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Life Biography

Early Years

I was born June 11, 1952 in Bolton, Lancashire, a town near Manchester in northern England, to father Ahmed Toufik, and mother Mary Jean.

At the age of two I moved to Manchester, taking my parents with me. We lived in Fallowfield, a district of Manchester about 3 miles south of the city centre, and I grew up there until leaving for university at the age of eighteen.

I attended St. Paul's Primary School, a small and rather beautiful primary school in Withington, Manchester. On a recent visit I went by my old primary school, and discovered to my sorrow that the lovely old building I remember has been demolished, to be replaced by a more modern set of buildings.

Manchester Grammar School

I went to high school at Manchester Grammar School, a wonderful and venerable school, founded in 1515, with an imposing set of buildings surrounded by extensive playing fields. This was where I first began, at the age of 12, to learn about the world, and I absolutely loved it. For the first time I was exposed to a whole set of miraculous new things: physics and chemistry, mathematics, geography and history, French and Latin. It all made complete sense to me, and in this environment I flourished.

A few things stand out strongly in my mind from this time. I remember one of my very first chemistry classes, where we were learning about the elements, and our chemistry master rolled in a cart, laden with samples of many of the elements. He described each in turn, and handed it to the end boy in the first row, and the samples then made their way, boustrophedon, to the end boy in the last row, and each of us had a few moments to commune with these truly elemental substances. Many contained in glass jars, but many also to be held naked in our hands: the flat plates of copper, bendable leaves of tin, a ribbon of magnesium, the weighty lumps of iron and lead. And in their jars the non-metals: the blackness of pure carbon; the startling yellow brilliance of sulphur; the darkly enigmatic iodine. And gold, the most lustrous of metals, the most bewitching; and many others: aluminium, antimony, silicon, nickel, zinc, silver. I loved the names, like the names of gods.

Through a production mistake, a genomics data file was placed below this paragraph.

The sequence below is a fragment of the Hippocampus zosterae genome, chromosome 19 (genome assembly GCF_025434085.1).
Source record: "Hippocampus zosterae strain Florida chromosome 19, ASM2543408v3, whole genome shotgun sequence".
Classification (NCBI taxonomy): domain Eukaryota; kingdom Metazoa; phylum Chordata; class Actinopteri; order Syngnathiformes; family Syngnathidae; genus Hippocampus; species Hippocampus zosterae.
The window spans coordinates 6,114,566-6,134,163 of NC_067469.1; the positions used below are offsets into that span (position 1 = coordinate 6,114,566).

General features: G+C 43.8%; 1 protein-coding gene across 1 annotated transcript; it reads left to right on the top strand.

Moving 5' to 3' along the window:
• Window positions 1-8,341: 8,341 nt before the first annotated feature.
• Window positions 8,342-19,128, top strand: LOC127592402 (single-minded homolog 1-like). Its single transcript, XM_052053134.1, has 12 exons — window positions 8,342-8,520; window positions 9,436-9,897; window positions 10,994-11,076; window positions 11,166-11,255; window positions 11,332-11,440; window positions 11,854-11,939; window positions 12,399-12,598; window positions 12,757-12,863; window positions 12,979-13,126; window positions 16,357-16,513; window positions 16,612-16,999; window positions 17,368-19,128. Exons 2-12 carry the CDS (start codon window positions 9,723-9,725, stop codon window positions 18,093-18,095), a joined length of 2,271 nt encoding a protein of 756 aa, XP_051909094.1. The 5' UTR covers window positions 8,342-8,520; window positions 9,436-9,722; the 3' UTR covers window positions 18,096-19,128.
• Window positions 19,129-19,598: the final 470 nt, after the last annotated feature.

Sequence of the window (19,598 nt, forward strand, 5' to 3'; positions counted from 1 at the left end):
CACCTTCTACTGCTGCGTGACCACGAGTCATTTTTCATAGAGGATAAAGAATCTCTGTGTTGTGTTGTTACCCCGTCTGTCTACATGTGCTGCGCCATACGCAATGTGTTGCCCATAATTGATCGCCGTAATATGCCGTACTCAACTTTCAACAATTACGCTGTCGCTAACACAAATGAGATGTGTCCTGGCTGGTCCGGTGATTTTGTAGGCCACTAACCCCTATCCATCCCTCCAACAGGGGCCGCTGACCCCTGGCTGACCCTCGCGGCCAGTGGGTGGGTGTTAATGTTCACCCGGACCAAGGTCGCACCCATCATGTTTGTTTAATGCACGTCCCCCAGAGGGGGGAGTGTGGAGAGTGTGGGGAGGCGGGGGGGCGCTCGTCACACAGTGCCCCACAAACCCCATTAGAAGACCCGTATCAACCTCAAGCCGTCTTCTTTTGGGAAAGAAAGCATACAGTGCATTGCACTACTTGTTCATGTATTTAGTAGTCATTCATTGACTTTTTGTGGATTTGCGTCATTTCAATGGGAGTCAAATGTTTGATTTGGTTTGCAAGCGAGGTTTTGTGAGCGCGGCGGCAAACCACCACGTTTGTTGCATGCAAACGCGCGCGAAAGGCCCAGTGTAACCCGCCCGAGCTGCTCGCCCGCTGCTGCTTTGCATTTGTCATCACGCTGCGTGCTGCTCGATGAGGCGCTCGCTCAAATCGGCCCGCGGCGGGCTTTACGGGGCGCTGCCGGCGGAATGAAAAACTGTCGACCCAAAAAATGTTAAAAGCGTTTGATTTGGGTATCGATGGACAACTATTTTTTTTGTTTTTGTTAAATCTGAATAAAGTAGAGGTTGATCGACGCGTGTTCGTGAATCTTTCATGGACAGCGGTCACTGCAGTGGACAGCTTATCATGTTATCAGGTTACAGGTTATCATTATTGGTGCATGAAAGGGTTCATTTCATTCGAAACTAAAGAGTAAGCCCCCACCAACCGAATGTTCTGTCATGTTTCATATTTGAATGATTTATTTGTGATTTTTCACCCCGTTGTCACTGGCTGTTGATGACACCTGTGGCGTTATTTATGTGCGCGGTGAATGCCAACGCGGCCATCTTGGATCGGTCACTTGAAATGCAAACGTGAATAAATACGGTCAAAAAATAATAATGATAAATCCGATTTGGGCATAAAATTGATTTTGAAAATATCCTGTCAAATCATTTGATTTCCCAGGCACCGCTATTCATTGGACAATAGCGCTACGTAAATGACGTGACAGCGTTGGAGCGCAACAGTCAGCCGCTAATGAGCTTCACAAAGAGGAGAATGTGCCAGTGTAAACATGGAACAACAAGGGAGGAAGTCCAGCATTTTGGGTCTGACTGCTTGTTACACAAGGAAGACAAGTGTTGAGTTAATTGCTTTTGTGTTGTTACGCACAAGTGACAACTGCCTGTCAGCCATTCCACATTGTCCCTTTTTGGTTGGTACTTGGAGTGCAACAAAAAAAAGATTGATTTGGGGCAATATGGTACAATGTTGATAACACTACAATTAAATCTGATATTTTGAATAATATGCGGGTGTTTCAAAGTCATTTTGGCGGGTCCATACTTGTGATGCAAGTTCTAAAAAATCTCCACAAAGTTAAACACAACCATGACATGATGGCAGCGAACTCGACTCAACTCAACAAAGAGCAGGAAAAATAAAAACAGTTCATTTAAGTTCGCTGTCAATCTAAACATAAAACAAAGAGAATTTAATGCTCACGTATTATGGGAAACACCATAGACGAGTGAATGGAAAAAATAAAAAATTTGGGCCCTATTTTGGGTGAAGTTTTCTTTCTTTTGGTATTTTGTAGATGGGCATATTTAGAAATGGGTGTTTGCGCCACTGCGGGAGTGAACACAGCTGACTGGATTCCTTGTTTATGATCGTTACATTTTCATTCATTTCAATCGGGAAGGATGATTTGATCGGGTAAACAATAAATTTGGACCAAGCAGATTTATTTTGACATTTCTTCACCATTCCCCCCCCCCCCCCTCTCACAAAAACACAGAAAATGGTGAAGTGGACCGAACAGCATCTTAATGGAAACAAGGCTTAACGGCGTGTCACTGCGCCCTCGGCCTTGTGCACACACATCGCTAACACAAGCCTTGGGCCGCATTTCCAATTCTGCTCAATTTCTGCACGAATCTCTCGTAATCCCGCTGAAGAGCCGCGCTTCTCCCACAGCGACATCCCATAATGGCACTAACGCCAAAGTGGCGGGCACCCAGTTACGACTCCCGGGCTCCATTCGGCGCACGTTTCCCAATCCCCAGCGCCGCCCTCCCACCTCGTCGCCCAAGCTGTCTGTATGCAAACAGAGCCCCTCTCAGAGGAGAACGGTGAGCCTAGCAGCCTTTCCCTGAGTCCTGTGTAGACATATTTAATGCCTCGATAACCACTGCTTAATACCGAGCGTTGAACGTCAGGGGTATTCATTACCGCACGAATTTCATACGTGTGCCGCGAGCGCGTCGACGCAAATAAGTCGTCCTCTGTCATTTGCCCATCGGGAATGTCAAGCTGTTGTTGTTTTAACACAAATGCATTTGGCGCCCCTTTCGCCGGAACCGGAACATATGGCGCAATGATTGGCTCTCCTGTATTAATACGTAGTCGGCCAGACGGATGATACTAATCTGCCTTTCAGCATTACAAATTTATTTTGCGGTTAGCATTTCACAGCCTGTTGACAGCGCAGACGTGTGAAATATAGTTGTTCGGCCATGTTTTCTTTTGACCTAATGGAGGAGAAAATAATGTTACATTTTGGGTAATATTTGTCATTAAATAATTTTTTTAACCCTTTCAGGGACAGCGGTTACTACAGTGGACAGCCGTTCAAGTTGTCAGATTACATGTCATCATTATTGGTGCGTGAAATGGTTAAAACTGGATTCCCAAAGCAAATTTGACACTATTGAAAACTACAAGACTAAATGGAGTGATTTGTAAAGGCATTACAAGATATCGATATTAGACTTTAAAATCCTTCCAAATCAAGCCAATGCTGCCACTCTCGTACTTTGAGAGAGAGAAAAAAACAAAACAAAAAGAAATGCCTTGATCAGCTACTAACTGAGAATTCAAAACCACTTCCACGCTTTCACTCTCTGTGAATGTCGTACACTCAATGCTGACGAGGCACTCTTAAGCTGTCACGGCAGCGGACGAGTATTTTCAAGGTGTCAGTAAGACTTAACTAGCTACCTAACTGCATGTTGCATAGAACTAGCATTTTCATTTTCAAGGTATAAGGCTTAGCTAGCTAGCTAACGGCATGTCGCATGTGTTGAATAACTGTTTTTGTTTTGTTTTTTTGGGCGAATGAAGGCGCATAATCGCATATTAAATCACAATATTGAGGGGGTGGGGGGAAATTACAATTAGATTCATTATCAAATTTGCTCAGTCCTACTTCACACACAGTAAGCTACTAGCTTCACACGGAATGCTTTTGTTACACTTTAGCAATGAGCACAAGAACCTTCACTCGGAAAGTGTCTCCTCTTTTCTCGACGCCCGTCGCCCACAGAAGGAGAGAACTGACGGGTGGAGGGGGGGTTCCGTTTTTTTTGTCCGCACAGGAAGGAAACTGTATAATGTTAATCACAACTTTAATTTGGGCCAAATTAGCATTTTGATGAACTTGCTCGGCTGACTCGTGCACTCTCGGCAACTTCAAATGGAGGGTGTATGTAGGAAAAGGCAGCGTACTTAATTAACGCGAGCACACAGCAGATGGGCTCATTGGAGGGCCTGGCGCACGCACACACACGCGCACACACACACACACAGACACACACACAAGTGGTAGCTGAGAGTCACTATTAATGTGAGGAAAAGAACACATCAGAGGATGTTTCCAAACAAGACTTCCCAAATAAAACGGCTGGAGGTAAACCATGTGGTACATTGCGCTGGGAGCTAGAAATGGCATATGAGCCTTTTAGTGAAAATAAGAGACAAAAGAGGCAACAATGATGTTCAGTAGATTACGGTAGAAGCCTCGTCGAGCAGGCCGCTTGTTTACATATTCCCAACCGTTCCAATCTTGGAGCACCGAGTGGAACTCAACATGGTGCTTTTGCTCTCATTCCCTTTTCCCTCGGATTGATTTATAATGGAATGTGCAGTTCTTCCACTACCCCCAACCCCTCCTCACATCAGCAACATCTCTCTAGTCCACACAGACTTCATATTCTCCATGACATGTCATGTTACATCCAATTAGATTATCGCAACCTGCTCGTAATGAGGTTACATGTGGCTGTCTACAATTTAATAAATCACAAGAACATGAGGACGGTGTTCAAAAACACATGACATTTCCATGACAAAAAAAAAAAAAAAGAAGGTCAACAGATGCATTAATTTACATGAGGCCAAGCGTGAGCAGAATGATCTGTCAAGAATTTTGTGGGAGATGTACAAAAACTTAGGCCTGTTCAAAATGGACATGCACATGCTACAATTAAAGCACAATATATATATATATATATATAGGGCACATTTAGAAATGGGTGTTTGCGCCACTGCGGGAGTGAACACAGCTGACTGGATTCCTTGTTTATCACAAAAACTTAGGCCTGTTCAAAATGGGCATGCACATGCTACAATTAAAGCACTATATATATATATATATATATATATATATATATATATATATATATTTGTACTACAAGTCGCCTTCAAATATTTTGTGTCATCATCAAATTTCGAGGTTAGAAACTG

And some not to be held at all, but only viewed from afar in the teacher's hands: the incendiary phosphorus held within its water prison, sodium in its oily one, the mysterious molten mercury, rolling back and forth in its sealed glass tube.

And the gases, colourless inside their jars, sealed with greased glass lids. Apparently no more than air, but proven to be otherwise before our eyes: one, touched with a lighted taper, that would burn with a blue flame; another that would make the taper itself burn furiously; a third that would extinguish it instantly.

Of course I knew that my world was filled with stuff, but this was something really new and startling, that everything I knew, everything, was made from these mysterious cosmic substances, forged in the stars, and now come to our hands.

Another very early memory is of one of my very first biology classes, where the master showed us a chart, with the skeletal anatomy of a human arm, and a horse's foreleg, side by side. And he showed us the complete isomorphism, from shoulder to fingertip, bone for bone, between our limb and the horse's. All the way down to the horse's massive hoof, isomorphic to the fingernail on our own middle finger.

Again, I knew there were horses, and I knew there were people, but this revelation was absolutely stunning. This was evidence like no other, and I knew right there, what this evidence had to mean.

And the elegance of mathematics, and Newton's laws of motion, and learning a foreign language, and parsing out literature—it all made sense. There was an order in our universe, and in our world, and it was being unfolded before my eyes.

These years were an absorbing and happy time of life for me, and I believe I even knew it explicitly at the time. I remember going to a school dance at the age of 17 or so with my girlfriend of the time, and we took time to walk hand-in-hand through the deserted and darkened upper halls of the school, with the muffled bass notes thumping up from the dance hall, and I stopped and put my hand on the wall, and told her how much I loved this ancient school. (Are you there, D? Do you remember?)

University of Cambridge

Narrative to be continued...

Created by sa-20071
Last modified 2009-12-23 06:04 PM

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